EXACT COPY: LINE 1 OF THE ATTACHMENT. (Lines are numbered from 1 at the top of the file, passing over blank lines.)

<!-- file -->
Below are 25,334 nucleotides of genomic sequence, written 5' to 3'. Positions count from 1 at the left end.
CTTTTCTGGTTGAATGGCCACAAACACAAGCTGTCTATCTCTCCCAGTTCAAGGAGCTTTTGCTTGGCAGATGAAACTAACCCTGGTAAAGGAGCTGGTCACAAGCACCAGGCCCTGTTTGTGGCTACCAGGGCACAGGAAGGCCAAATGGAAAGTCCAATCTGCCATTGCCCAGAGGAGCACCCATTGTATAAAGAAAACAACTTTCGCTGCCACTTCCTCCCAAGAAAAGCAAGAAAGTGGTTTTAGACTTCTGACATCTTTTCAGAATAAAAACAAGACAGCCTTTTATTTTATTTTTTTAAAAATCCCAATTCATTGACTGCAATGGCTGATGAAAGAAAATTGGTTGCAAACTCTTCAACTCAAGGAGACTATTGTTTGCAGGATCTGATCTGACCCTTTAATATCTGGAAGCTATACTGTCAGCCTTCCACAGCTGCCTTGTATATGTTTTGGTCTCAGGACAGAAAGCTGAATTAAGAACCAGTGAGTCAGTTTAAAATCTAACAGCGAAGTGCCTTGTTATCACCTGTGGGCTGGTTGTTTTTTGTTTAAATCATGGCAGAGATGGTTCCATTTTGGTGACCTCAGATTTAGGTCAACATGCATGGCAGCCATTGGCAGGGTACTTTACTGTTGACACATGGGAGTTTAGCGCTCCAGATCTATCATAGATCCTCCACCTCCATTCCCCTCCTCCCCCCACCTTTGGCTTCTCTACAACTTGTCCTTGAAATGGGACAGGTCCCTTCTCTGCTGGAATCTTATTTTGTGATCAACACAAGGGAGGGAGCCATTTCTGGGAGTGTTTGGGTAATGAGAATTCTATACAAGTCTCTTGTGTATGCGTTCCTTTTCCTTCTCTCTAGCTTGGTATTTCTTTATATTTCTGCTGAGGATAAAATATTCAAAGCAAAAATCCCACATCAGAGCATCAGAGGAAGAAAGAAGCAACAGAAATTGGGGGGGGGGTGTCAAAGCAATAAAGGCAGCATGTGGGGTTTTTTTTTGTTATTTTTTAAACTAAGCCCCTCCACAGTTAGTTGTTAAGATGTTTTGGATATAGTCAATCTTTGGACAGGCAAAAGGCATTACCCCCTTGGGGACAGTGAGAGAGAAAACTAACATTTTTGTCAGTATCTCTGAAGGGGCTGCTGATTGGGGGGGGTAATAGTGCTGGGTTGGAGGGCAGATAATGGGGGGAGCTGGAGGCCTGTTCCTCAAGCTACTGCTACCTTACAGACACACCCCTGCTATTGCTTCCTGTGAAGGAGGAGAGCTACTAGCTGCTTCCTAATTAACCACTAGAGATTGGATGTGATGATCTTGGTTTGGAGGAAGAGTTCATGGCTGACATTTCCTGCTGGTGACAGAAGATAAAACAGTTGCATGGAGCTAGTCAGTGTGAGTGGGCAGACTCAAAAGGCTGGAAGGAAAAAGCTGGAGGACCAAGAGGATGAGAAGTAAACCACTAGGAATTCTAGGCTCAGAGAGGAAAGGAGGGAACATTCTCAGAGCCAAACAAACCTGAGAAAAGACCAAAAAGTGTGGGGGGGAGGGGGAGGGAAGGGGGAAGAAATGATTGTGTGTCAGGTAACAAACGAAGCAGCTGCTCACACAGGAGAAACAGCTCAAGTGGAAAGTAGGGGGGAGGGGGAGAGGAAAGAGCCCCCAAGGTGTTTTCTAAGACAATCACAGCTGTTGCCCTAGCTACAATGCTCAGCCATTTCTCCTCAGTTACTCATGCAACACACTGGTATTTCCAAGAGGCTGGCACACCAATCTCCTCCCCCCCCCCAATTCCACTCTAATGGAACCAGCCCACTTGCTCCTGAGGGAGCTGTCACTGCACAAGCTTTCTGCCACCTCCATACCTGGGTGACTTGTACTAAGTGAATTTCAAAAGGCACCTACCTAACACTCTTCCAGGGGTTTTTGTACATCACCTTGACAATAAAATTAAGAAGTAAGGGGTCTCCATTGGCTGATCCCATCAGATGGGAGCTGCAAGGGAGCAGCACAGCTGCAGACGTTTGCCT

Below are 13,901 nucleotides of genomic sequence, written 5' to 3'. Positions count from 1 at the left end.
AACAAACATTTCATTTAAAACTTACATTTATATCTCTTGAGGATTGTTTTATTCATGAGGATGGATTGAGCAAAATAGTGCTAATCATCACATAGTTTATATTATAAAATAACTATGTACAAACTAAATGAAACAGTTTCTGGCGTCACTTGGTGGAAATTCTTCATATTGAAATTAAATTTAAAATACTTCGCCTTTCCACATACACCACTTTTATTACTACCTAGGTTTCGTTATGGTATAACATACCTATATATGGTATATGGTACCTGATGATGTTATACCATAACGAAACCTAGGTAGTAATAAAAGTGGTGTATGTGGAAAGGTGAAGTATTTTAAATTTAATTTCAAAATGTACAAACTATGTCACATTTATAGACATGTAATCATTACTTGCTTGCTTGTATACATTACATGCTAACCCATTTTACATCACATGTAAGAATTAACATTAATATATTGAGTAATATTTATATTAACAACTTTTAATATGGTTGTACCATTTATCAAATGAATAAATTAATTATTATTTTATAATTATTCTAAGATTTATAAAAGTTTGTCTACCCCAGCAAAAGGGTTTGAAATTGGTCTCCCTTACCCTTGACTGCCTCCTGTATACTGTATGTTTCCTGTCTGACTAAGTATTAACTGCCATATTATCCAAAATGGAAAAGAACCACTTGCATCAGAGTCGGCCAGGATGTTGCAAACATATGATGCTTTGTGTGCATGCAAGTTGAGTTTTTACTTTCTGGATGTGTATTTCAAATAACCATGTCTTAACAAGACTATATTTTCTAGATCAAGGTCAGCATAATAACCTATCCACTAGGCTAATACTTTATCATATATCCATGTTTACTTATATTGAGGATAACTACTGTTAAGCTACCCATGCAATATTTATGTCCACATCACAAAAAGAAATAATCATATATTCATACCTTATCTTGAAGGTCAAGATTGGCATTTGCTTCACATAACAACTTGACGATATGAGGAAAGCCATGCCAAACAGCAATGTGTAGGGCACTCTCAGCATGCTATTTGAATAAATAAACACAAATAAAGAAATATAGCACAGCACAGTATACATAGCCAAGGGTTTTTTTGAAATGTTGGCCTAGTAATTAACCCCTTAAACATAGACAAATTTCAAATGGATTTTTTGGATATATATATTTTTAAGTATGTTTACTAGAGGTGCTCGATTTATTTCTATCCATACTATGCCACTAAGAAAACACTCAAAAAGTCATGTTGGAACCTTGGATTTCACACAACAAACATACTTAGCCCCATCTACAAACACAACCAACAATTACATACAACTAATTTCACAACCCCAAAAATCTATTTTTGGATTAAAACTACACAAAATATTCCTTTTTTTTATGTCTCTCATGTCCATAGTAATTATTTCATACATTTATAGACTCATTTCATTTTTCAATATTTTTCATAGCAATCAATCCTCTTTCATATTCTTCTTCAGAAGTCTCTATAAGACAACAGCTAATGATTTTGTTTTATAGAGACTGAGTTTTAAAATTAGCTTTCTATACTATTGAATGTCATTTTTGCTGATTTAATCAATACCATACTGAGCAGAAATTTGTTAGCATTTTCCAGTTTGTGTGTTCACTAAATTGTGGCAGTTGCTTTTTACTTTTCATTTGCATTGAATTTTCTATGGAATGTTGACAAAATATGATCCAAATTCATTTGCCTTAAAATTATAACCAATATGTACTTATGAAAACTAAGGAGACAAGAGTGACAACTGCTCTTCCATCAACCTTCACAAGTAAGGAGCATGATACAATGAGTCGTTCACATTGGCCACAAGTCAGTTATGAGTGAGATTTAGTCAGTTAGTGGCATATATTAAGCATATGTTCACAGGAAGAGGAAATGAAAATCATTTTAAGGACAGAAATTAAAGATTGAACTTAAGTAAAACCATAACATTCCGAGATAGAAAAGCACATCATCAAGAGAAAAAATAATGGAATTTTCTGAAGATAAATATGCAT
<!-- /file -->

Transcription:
Below are 25,334 nucleotides of genomic sequence, written 5' to 3'. Positions count from 1 at the left end.